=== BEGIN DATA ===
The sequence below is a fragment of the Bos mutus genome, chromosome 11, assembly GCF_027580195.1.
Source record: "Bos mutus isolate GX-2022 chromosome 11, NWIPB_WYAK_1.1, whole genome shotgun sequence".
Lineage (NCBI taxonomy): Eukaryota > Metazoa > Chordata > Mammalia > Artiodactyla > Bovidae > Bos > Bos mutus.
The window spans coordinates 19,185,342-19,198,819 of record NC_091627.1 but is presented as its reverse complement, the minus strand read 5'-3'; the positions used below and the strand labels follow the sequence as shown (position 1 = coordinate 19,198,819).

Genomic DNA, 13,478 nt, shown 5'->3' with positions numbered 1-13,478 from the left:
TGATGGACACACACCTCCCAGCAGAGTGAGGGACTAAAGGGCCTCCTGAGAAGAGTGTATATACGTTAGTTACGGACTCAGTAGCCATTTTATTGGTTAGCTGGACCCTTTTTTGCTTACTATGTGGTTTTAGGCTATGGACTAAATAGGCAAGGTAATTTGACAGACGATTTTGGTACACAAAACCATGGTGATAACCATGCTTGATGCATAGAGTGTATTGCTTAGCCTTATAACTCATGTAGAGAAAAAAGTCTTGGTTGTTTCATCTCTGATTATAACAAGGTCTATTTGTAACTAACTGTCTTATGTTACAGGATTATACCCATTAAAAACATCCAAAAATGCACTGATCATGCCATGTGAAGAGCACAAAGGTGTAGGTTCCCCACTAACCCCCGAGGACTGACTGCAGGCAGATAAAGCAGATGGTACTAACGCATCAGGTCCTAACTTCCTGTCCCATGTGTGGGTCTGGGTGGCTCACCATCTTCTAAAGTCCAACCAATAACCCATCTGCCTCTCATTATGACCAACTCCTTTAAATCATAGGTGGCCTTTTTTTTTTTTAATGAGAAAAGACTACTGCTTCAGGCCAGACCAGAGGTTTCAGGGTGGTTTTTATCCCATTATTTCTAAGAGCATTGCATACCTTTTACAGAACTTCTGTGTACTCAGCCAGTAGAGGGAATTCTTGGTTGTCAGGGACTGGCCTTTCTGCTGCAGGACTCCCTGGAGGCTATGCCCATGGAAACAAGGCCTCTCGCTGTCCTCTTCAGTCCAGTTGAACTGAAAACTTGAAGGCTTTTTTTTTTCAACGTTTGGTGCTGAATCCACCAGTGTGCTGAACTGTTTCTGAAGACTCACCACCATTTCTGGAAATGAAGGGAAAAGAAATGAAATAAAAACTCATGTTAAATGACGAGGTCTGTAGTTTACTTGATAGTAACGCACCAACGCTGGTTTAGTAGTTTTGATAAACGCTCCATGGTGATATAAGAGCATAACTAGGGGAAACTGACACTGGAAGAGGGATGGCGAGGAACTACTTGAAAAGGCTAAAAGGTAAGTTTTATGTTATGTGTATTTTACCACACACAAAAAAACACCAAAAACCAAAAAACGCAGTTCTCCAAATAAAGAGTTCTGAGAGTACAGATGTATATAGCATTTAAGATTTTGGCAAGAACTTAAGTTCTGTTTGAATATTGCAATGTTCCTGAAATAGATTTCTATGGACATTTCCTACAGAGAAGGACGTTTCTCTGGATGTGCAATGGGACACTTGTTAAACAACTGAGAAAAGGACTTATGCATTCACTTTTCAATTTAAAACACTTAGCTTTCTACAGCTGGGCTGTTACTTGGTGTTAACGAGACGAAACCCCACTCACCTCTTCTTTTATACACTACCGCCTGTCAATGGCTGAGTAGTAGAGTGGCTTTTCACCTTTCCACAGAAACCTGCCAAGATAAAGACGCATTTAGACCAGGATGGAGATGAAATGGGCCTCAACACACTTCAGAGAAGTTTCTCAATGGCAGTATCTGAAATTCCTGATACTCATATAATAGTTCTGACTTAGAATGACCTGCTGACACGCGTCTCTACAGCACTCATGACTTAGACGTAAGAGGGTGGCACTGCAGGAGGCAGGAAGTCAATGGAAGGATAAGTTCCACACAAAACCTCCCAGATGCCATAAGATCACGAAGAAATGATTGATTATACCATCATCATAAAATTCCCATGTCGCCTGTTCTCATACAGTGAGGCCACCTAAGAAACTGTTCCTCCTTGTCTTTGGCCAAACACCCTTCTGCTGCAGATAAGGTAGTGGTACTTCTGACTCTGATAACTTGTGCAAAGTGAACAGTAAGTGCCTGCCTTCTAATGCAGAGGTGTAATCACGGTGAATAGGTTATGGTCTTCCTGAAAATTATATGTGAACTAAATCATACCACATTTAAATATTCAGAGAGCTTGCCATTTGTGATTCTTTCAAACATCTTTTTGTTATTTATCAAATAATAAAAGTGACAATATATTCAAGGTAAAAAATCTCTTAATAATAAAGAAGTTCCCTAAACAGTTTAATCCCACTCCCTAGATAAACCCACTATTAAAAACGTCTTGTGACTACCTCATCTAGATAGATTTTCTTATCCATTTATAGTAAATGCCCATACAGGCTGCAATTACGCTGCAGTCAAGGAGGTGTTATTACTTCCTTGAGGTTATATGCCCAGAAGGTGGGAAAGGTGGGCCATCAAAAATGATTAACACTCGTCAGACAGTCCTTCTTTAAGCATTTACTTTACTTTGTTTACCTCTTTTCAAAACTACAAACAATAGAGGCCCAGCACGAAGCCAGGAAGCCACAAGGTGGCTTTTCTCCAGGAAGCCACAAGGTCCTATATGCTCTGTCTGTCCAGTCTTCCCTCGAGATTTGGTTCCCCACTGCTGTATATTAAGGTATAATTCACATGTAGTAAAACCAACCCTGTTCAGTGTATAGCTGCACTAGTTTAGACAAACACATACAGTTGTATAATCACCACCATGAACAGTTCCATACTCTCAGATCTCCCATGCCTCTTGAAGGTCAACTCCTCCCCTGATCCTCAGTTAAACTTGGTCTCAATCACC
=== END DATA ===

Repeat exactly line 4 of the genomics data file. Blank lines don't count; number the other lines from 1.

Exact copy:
The window spans coordinates 19,185,342-19,198,819 of record NC_091627.1 but is presented as its reverse complement, the minus strand read 5'-3'; the positions used below and the strand labels follow the sequence as shown (position 1 = coordinate 19,198,819).